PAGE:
Therefore, upon being actuated by the armature 6d, the switch 12d so actuated, and the operation of coupling means 126, effects reversal of the motor.

Having thus described the invention, what is claimed as new and desired to be secured by Letters Patent is:

1. 1n a pump:

a rigid shell and a flexible diaphragm extending across the edge of the shell forming a hollow body adapted to contain a substantially incompressible liquid;

a exible bag in said body provided with an inlet conduit and an outlet conduit extending through the shell to the exterior thereof, there being 4a check valve in each of said conduits, said liquid completely lling the body exteriorly of the bag;

a reciprocable member connected with said diaphragm and extending away from said body; and

means operably coupled with said member for reciprocating the latter to flex the diaphragm against and away from said liquid to collapse and expand the bag, whereby to pump a tluid into and out of the latter.

2. In a pump;

a hollow body adapted to maintain a substantially incompressible fluid therein, said body having -a relatively rigid wall and a flexible wall spaced from and in opposed relation to a portion of the: rigid wall;

a hollow, flexible bag in said body between `said walls within said iiuid and provided with inlet -and outlet conduits extending through the body to the exterior of the latter; and

means for exing said flexible wall toward and away from said portion of the rigid Wall to collapse and expand the bag, whereby to pump material into and out of the bag, the fluid being solely coniined within yand completely filling the body exteriorly at the bag.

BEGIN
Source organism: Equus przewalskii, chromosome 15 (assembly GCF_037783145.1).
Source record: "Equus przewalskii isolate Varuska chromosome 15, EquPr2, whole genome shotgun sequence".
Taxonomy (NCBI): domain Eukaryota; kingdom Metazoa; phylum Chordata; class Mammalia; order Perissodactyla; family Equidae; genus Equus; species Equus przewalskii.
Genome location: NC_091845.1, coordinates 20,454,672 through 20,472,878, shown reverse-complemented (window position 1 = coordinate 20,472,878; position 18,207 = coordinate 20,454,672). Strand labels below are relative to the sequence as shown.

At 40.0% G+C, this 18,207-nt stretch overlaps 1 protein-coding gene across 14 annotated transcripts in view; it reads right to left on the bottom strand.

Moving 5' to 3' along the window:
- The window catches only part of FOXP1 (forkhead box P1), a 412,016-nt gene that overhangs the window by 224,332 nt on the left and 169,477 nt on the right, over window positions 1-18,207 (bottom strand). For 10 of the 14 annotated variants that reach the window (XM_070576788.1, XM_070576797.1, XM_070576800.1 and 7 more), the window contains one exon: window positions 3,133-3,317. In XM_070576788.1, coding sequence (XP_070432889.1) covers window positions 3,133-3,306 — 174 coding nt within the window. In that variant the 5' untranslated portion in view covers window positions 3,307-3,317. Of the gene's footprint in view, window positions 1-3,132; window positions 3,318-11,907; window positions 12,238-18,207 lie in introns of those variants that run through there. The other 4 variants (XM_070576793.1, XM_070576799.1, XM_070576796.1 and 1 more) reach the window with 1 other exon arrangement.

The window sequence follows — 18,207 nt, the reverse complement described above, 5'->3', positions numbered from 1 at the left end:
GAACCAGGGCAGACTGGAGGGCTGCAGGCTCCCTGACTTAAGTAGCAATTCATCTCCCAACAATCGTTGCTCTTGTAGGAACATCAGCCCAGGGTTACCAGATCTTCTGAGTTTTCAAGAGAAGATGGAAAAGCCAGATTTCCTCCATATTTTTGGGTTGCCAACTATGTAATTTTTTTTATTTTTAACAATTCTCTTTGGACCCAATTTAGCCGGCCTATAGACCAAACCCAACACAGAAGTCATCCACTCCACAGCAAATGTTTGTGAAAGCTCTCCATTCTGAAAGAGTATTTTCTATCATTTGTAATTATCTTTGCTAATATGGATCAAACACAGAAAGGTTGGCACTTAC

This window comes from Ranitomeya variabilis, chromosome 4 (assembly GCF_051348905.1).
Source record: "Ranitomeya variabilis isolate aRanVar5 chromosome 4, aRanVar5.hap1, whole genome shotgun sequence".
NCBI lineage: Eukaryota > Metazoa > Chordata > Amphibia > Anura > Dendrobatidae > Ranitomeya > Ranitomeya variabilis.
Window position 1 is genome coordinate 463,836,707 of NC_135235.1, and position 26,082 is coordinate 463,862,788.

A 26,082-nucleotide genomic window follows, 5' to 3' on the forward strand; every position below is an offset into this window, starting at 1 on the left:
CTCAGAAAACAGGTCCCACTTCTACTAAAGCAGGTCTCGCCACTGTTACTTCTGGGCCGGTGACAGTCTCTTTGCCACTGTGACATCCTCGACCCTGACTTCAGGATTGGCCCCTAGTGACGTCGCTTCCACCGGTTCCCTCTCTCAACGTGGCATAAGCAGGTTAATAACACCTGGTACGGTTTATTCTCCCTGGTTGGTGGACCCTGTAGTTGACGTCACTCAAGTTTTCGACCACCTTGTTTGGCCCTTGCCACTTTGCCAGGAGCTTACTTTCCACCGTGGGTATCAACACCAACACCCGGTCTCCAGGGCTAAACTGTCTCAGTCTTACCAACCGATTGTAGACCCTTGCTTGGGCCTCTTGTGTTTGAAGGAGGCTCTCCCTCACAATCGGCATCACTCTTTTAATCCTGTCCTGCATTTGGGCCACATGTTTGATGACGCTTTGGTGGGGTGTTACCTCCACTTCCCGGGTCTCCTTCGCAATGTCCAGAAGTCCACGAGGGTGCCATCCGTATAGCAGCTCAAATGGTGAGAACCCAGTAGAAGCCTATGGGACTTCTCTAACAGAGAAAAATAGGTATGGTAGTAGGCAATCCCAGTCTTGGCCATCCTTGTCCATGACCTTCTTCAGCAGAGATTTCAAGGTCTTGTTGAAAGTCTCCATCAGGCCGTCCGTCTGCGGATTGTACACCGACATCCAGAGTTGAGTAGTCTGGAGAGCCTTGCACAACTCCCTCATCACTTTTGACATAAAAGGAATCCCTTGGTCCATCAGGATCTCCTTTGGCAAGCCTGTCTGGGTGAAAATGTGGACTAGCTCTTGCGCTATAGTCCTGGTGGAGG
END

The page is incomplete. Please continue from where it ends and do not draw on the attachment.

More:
3. The invention of claim i2, wherein is provided a support for said body, and means on the support for releasably clamping the rigid wall and the flexible wall together to provide a seal therebetween.

4. The invention of claim 3, wherein said rigid wall comprises a shell having 'a continuous edge defining an opening in the shell, the latter being provided with an outwardly extending flange at said edge, said `clamping means being engageable with said ange to releasably clamp said Hexible wall between the flange and the support.

References Cited by the Examiner UNITED STATES PATENTS 862,867 8/07 Eggleston 230-160 2,346,964 4/ 44 Harper 10S-44 2,361,810 10/44 Bazley 74--110 2,651,997 9/53 Lyt-h 103--44 2,743,619 5/56 Dushkes etal 74-1'10 2,812,716 11/57 Gray 103-44 2,836,121 5/58 Browne 103-44 3,073,246 1/ 63 Saunders et al 103--44 LAURENCE V. EFNER, Primary Examiner.

ROBERT M. WALKER, Examiner.

Patent Citations
Cited PatentFiling datePublication dateApplicantTitle
US862867 *Mar 28, 1906Aug 6, 1907Lewis Watson EgglestonPneumatic pumping apparatus.
US2346964 *Aug 26, 1940Apr 18, 1944Omega Machine CompanyPositive displacement pump
US2361810 *Sep 13, 1943Oct 31, 1944Gen ElectricOperating mechanism
US2651997 *May 29, 1950Sep 15, 1953Lyth John JPump
US2743619 *Aug 2, 1954May 1, 1956Dushkes Sherman ZPivotal cam plate mechanism
US2812716 *Dec 4, 1952Nov 12, 1957Donald E GrayPumping device
US2836121 *Jun 12, 1953May 27, 1958Browne Lindsay HPumps
US3073246 *Sep 8, 1960Jan 15, 1963Mast Dev Company IncPump
Referenced by
Citing PatentFiling datePublication dateApplicantTitle
US4082124 *Apr 29, 1976Apr 4, 1978The Eagle Engineering Company LimitedHandling fluent media
US4212589 *Sep 20, 1978Jul 15, 1980Roberto BosioDevice for producing an artificial blood circulation
US4360324 *Feb 25, 1980Nov 23, 1982Nikkiso, Co. Ltd.Pulsatile blood pump
US4685494 *Jun 19, 1984Aug 11, 1987Steridose Systems AbFilling device
US5154499 *Nov 14, 1991Oct 13, 1992Zimmer, Inc.Medical/surgical fluid delivery device with multi-functional handle
Classifications
U.S. Classification417/389, 92/13.2, 92/92, 604/153, 128/DIG.120
International ClassificationA61M1/10, F04B43/107
Cooperative ClassificationY10S128/12, F04B43/107, A61M1/106
European ClassificationA61M1/10E4H, F04B43/107